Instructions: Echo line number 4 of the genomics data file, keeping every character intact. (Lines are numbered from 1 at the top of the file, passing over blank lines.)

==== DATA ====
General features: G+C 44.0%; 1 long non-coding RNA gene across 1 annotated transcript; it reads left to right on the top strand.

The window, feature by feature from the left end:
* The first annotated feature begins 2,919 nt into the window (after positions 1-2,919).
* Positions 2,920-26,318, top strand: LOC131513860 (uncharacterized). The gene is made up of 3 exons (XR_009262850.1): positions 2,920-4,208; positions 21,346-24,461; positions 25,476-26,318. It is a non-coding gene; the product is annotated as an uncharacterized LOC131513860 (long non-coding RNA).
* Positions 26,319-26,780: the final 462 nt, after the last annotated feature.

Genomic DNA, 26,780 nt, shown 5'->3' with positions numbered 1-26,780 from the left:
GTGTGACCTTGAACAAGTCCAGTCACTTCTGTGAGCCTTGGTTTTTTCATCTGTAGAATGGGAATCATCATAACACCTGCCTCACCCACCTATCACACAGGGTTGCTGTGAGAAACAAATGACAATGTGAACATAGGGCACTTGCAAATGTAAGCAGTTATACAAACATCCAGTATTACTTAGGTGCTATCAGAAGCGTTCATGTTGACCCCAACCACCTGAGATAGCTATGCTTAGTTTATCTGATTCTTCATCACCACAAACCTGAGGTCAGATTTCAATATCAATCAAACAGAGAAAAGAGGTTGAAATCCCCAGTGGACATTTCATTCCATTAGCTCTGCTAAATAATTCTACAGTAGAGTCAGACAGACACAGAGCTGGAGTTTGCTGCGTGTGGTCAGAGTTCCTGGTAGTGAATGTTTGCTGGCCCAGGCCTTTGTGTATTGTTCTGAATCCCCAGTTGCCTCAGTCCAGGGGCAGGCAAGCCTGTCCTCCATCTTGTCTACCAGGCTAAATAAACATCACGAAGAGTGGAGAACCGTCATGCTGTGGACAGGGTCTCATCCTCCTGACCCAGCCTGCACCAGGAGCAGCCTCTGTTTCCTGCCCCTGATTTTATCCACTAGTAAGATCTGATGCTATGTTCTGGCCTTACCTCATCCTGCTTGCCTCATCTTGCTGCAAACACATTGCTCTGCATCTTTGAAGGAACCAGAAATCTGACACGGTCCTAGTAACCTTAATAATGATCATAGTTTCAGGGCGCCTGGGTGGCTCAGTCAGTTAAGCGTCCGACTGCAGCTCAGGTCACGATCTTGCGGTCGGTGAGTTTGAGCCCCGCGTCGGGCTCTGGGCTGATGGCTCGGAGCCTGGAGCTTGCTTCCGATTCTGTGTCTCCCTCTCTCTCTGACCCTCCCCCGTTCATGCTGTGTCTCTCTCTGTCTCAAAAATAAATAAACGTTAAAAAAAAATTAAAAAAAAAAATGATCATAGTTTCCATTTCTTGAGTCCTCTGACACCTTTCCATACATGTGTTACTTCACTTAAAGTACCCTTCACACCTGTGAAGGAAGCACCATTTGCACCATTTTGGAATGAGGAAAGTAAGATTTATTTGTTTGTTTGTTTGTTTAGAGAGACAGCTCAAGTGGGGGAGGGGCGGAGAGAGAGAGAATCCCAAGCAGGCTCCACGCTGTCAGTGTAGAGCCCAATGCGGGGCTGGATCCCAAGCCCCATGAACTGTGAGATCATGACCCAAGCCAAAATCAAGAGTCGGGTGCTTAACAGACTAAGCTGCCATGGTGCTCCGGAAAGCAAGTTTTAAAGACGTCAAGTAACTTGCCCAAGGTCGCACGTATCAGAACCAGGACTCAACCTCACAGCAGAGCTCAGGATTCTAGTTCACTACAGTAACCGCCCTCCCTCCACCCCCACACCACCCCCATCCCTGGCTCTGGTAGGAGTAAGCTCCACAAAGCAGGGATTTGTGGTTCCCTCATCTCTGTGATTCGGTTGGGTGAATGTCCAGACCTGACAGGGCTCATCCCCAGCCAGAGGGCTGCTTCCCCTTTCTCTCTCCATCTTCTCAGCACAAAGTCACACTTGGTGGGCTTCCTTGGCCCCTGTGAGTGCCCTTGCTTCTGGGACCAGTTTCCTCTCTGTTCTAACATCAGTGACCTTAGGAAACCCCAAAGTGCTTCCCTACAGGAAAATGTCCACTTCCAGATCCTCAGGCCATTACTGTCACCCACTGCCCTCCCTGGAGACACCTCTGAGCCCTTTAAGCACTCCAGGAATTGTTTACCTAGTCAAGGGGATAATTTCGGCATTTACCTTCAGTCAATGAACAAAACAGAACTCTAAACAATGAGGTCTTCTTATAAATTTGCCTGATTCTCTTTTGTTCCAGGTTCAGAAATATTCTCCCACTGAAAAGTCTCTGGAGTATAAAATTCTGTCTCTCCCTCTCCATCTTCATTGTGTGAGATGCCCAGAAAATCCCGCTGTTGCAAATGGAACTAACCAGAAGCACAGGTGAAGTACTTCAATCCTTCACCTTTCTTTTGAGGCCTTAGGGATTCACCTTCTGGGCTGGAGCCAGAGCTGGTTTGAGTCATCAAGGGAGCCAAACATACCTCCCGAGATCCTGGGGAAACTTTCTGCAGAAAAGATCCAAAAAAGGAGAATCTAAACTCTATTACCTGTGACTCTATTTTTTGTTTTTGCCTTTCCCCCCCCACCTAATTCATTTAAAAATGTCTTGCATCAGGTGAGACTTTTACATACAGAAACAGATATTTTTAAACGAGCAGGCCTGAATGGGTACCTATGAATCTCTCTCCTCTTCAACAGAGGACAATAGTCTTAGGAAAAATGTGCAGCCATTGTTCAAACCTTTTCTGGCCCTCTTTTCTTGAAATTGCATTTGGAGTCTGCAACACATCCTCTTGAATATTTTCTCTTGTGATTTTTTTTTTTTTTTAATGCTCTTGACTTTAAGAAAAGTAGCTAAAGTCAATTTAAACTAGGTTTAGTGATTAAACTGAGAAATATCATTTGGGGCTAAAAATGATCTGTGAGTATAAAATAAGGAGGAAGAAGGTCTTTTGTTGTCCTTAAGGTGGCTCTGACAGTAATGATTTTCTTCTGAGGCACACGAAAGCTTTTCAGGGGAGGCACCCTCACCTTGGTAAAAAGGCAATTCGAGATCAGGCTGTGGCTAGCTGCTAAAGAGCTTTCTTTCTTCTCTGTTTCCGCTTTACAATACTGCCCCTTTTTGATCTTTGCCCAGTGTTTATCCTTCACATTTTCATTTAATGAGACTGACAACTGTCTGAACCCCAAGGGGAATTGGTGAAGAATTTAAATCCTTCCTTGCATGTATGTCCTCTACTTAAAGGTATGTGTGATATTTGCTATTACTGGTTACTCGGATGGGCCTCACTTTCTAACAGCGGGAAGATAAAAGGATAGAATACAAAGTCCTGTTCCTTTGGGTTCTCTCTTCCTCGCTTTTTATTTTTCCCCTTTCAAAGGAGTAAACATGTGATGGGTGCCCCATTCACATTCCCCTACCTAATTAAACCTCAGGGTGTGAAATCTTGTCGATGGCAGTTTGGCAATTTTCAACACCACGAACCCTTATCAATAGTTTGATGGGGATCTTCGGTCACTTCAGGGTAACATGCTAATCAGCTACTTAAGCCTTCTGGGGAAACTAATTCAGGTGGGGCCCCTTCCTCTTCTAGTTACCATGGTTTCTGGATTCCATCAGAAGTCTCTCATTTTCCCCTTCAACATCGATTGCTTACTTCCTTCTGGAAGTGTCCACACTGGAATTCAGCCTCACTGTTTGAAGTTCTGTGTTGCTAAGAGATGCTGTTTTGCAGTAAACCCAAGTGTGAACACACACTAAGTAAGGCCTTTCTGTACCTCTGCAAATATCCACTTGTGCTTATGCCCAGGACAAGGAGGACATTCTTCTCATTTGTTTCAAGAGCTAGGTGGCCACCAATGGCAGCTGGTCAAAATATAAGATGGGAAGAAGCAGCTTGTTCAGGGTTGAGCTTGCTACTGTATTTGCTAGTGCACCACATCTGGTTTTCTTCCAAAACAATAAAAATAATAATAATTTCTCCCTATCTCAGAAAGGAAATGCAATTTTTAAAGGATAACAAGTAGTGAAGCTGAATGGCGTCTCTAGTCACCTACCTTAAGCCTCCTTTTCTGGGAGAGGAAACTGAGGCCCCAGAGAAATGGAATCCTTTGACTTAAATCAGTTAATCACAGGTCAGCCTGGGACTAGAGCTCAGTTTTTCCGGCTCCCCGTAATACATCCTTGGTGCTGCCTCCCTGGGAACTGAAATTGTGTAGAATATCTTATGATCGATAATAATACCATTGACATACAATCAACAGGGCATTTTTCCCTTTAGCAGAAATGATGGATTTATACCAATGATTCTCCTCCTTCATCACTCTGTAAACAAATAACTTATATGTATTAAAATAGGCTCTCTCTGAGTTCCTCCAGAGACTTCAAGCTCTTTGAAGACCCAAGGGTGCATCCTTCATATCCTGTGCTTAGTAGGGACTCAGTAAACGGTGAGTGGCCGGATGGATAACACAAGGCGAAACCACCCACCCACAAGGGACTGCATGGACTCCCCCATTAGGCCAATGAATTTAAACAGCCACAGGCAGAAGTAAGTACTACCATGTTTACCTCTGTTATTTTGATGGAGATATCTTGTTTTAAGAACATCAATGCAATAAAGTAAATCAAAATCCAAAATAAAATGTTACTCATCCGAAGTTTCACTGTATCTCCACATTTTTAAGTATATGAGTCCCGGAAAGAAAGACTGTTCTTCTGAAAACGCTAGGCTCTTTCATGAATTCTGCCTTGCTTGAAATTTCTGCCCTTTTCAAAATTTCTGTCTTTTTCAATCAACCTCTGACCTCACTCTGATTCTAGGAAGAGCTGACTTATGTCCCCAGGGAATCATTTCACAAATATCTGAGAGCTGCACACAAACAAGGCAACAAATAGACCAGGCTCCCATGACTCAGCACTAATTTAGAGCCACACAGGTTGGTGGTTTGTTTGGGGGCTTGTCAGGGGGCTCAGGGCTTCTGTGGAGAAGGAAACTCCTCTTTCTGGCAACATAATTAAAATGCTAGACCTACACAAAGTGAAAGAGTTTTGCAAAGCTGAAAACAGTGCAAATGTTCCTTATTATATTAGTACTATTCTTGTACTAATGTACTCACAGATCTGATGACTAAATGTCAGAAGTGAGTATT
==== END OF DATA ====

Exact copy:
* Positions 2,920-26,318, top strand: LOC131513860 (uncharacterized). The gene is made up of 3 exons (XR_009262850.1): positions 2,920-4,208; positions 21,346-24,461; positions 25,476-26,318. It is a non-coding gene; the product is annotated as an uncharacterized LOC131513860 (long non-coding RNA).